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The price of anything is what you pay for. Simple.

It’s the promise you make to your fans regarding their expectations. Is what they are willing to give up for your promise.

But, have you considered what your total price for your fan is?

Imagine that this weekend is the last game of the season, at home. Your team needs the victory to win the league. You decide to give tickets for free, 0€ to get to the stadium to attend the big game.

Scenario A. Your fan, Maria, spends a lot of time booking the free ticket online. The day of the game, she refuses to go to a friend’s birthday party and buy the official shirt of the club to attend as a true supporter. Maria invites a friend to come and pays some sandwiches and drinks for them at the half-time. Not only the team loses but she feels disappointed by the poor people attending the game. Maria feels part of a “fake family”.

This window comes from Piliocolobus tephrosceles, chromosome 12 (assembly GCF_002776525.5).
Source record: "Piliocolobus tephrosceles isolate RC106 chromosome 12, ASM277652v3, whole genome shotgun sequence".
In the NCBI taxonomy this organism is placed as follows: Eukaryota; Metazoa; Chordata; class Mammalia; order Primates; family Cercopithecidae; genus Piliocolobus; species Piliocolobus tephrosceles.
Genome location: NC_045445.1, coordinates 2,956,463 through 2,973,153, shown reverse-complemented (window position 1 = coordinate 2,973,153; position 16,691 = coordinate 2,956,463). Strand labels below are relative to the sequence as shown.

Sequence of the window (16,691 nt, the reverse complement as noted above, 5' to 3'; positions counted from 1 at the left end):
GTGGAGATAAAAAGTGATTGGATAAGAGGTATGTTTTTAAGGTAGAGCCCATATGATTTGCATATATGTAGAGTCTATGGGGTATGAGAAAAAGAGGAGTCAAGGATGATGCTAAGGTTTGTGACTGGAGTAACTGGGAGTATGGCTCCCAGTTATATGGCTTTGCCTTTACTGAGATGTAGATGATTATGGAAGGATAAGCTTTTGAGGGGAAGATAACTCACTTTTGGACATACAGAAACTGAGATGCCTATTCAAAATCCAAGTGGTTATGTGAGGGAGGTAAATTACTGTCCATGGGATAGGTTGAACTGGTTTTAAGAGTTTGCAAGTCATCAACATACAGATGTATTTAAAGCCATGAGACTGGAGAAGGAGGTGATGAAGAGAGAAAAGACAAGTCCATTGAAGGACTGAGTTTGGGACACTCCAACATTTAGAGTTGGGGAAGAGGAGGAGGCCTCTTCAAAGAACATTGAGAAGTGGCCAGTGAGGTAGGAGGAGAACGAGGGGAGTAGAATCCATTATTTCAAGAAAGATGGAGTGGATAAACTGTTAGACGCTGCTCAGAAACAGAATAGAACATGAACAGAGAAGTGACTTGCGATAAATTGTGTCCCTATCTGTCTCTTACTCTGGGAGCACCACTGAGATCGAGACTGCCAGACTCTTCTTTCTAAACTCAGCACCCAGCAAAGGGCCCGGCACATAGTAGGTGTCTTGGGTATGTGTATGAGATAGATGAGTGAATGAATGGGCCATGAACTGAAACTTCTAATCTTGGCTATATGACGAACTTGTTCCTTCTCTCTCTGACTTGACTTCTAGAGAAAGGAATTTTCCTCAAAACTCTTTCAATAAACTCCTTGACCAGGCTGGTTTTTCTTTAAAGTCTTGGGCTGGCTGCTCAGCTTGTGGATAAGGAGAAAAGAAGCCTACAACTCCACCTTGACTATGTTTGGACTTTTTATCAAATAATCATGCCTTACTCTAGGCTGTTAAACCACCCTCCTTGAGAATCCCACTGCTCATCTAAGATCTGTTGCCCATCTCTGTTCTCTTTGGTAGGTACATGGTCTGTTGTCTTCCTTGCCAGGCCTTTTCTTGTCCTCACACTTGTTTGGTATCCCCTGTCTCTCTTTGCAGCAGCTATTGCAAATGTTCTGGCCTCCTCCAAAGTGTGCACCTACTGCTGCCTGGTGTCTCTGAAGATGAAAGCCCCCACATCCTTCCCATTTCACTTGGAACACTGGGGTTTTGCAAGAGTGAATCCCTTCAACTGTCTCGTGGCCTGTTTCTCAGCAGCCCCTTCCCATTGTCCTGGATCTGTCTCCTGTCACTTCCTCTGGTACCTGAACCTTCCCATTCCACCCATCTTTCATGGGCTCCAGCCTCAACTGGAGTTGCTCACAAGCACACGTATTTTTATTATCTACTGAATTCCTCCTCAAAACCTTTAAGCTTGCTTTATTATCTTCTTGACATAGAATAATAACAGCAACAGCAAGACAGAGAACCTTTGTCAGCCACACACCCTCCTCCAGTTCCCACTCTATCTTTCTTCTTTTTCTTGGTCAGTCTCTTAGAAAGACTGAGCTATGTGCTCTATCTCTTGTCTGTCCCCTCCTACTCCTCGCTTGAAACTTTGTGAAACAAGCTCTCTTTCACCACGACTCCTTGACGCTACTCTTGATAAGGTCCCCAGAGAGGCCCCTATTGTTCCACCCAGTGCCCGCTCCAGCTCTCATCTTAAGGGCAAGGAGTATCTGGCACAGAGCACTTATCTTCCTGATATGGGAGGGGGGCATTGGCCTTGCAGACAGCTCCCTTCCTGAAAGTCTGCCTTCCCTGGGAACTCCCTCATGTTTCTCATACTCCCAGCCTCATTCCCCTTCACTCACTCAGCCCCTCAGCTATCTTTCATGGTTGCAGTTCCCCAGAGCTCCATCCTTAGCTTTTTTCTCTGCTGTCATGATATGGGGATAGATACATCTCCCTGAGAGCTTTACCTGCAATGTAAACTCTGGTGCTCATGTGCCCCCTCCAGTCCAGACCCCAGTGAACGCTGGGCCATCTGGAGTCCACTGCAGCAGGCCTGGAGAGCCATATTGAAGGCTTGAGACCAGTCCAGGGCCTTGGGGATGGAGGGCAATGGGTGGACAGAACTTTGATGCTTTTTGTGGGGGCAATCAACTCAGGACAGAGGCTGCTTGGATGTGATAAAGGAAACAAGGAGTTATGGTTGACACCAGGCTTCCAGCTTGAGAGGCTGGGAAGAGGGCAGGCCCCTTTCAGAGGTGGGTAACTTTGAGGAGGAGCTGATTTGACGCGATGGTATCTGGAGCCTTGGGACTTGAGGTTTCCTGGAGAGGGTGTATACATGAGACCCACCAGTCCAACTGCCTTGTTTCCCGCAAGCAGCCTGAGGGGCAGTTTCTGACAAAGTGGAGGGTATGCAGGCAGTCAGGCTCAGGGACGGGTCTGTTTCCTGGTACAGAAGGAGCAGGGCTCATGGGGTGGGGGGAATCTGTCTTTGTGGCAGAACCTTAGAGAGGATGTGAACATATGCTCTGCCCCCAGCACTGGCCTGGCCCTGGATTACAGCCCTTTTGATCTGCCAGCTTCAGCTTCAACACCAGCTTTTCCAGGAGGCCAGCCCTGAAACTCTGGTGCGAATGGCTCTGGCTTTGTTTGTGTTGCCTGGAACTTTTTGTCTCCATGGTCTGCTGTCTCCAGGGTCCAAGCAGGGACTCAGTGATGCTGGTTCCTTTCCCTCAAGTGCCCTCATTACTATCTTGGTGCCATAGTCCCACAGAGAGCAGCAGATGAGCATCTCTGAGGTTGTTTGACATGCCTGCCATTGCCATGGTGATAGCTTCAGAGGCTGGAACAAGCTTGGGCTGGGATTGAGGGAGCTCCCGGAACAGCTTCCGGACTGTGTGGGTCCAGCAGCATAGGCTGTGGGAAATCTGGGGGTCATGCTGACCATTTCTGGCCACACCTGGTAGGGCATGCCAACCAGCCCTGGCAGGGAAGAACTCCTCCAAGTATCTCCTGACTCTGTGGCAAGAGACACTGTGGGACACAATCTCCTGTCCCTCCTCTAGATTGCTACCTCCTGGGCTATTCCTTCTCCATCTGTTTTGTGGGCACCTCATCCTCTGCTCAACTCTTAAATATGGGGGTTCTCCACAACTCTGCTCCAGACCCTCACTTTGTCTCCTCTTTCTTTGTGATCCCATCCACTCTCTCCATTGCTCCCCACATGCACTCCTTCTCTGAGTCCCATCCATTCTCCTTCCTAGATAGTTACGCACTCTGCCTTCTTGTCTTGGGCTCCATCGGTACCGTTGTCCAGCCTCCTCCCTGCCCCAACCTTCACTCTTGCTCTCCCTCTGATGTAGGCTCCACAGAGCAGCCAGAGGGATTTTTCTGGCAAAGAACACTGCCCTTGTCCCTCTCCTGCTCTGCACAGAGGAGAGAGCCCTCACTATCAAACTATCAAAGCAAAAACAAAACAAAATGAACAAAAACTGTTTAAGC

Scenario B. Your fan doesn’t even need a ticket to get in if it’s free. Club staff at the entrance count the total attendance without tickets. Maria gets special seats for her and his birthday friend because of his birthday. The club decides to run a social media “live” content to give away a free menu at the bar. Maria and her friend are some of the winners and enjoy two free meals. With the stadium full, the team wins and the players stay at the end of the game to share their euphoria with fans. Maria feels part of the team.

Two different examples with very different outcomes, at apparently the same price of 0€ the ticket.

Time, effort, money, opportunity cost and emotions are what we pay for what we are promised.

Let’s make sure our brand pays off a lot more than our fans pay.

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